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Qantas loses ground crew outsourcing challenge

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Qantas has lost a major court battle against the Transport Workers Union

The Federal Court has largely found in favour of the Transport Workers Union (TWU) against Qantas in a case challenging the outsourcing of about 2,000 ground crew jobs by the airline.

Justice Michael Lee was not convinced by evidence from Qantas and some of its senior executives that its decision to outsource the jobs was not motivated at least in part by the fact many were union members.

It is not clear yet what effect the decision will have on the workers whose jobs were outsourced.

In late November 2020, Qantas said its restructuring of ground handling operations, which included baggage handlers, push-back drivers, ramp workers, and aircraft cleaners, would see 2,000 jobs outsourced. 

Qantas argued doing so would see the airline save US$74 million annually.

The airline also said it would also avoid large capital spending on equipment such as aircraft tugs and baggage loaders, and better match the costs of ground handling with fluctuating demand.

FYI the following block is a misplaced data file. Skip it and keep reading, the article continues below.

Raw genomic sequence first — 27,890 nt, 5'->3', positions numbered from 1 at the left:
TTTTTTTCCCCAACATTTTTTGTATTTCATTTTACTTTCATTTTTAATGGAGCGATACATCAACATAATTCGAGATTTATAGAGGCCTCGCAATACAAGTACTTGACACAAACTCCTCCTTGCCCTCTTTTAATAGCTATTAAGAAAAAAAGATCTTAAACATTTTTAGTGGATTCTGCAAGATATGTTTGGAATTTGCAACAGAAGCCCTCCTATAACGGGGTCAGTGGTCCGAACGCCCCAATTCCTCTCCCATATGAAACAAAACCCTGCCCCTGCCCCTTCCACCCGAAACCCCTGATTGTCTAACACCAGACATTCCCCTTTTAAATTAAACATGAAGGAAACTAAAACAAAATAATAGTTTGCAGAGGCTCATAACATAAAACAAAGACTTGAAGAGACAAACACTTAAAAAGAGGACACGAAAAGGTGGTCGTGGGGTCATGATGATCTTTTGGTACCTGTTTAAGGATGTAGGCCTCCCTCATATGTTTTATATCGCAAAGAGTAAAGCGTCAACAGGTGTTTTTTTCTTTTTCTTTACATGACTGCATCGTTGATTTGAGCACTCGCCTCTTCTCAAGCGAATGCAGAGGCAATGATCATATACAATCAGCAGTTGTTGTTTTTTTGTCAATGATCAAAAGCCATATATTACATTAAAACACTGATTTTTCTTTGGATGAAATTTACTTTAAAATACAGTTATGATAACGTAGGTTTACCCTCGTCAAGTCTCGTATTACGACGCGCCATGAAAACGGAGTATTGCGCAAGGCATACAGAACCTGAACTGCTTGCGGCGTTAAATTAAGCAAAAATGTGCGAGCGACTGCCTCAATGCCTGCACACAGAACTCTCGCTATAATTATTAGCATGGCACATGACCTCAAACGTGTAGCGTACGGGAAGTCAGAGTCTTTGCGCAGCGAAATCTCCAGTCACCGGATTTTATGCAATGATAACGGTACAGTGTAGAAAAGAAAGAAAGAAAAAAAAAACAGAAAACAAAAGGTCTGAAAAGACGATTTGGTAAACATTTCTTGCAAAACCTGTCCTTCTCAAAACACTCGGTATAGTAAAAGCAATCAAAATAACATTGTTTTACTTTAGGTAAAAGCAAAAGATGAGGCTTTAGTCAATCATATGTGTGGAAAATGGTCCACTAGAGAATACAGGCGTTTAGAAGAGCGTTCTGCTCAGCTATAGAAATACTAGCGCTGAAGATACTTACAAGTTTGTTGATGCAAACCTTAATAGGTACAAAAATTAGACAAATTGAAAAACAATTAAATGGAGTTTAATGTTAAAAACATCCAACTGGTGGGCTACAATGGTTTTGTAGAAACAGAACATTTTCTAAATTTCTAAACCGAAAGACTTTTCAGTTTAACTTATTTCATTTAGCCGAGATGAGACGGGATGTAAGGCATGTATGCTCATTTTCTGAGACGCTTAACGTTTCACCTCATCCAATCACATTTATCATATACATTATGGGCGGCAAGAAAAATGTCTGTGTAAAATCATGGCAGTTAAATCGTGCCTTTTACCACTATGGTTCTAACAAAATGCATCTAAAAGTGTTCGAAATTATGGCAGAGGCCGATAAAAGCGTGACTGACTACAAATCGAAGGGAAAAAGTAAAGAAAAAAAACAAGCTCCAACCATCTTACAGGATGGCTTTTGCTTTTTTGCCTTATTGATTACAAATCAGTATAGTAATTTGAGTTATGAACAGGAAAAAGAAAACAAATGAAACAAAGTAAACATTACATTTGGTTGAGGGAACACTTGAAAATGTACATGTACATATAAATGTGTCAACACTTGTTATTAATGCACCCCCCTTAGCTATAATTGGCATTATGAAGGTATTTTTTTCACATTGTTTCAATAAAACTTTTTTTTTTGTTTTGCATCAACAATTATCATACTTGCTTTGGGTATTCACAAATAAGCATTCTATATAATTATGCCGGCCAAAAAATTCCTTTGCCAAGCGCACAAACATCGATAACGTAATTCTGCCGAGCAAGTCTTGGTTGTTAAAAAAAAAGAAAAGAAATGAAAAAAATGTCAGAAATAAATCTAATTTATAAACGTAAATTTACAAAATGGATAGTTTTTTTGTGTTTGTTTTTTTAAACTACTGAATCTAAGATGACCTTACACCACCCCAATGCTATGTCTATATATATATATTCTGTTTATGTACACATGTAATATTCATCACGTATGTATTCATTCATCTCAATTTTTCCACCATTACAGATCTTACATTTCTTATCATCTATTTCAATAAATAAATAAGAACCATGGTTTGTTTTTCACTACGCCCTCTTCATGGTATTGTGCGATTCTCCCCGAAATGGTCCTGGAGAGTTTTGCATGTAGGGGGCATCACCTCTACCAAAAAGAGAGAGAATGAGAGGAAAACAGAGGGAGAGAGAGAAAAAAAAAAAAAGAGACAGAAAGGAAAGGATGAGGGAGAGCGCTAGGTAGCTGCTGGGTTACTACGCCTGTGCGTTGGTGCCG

Qantas went on to award contracts to Swissport and Menzies Aviation, after a bid by the TWU on behalf of employees was unsuccessful to keep them in their jobs.

In a statement, Qantas said it plans to appeal the Federal Court ruling.

“Qantas intends to appeal the Federal Court’s judgement that it contravened the Fair Work Act in outsourcing the remainder of its ground handling function.”

  • Qantas listed three “clear reasons” for its decision to transiton to contracted workers, and listed those reasons in its statement.
    • Using specialised companies could save Qantas up to $100 million a year – savings it desperately needed to unlock as part of its recovery from COVID.
    • It would also remove the need for Qantas to spend $80 million over five years on necessary ground handling equipment like tugs and baggage loaders.
    • Outsourcing would allow resources to be better matched with fluctuating levels of demand, especially when the same workforce is providing services to scores of airlines at the same airport. The need for this variability has been shown again by the latest set of lockdowns.

Today’s judgment does not mean Qantas is required to reinstate workers or pay compensation or penalties

 These matters have not yet been considered by the Court and Qantas will oppose any such orders.

Qantas will also seek to have its appeal heard as soon as possible and before any remedy hearing, the airline said.

Anthony Lucas is reporter, presenter and social media producer with ticker News. Anthony holds a Bachelor of Professional Communication, with a major in Journalism from RMIT University as well as a Diploma of Arts and Entertainment journalism from Collarts. He’s previously worked for 9 News, ONE FM Radio and Southern Cross Austerio’s Hit Radio Network. 

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How the man training A-listers has built a fitness empire